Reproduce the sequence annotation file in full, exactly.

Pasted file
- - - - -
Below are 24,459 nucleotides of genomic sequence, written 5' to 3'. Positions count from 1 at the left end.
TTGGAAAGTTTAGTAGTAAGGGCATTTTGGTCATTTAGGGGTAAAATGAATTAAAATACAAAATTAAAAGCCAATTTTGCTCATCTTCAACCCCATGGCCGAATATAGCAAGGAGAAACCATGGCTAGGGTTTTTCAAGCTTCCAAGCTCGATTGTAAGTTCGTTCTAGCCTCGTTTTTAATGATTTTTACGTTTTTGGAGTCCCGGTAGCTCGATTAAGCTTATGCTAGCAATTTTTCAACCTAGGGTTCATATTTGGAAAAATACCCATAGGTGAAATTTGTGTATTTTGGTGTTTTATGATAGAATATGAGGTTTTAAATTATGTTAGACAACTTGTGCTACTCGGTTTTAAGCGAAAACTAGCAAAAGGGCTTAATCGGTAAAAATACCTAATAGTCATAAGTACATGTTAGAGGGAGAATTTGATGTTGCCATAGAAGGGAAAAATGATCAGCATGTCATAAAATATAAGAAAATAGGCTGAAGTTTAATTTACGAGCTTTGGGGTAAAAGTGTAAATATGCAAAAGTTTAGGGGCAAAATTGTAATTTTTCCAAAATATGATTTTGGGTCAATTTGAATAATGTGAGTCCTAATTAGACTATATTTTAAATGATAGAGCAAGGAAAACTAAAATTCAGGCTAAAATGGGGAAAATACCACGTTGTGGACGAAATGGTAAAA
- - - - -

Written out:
Below are 24,459 nucleotides of genomic sequence, written 5' to 3'. Positions count from 1 at the left end.
TTGGAAAGTTTAGTAGTAAGGGCATTTTGGTCATTTAGGGGTAAAATGAATTAAAATACAAAATTAAAAGCCAATTTTGCTCATCTTCAACCCCATGGCCGAATATAGCAAGGAGAAACCATGGCTAGGGTTTTTCAAGCTTCCAAGCTCGATTGTAAGTTCGTTCTAGCCTCGTTTTTAATGATTTTTACGTTTTTGGAGTCCCGGTAGCTCGATTAAGCTTATGCTAGCAATTTTTCAACCTAGGGTTCATATTTGGAAAAATACCCATAGGTGAAATTTGTGTATTTTGGTGTTTTATGATAGAATATGAGGTTTTAAATTATGTTAGACAACTTGTGCTACTCGGTTTTAAGCGAAAACTAGCAAAAGGGCTTAATCGGTAAAAATACCTAATAGTCATAAGTACATGTTAGAGGGAGAATTTGATGTTGCCATAGAAGGGAAAAATGATCAGCATGTCATAAAATATAAGAAAATAGGCTGAAGTTTAATTTACGAGCTTTGGGGTAAAAGTGTAAATATGCAAAAGTTTAGGGGCAAAATTGTAATTTTTCCAAAATATGATTTTGGGTCAATTTGAATAATGTGAGTCCTAATTAGACTATATTTTAAATGATAGAGCAAGGAAAACTAAAATTCAGGCTAAAATGGGGAAAATACCACGTTGTGGACGAAATGGTAAAA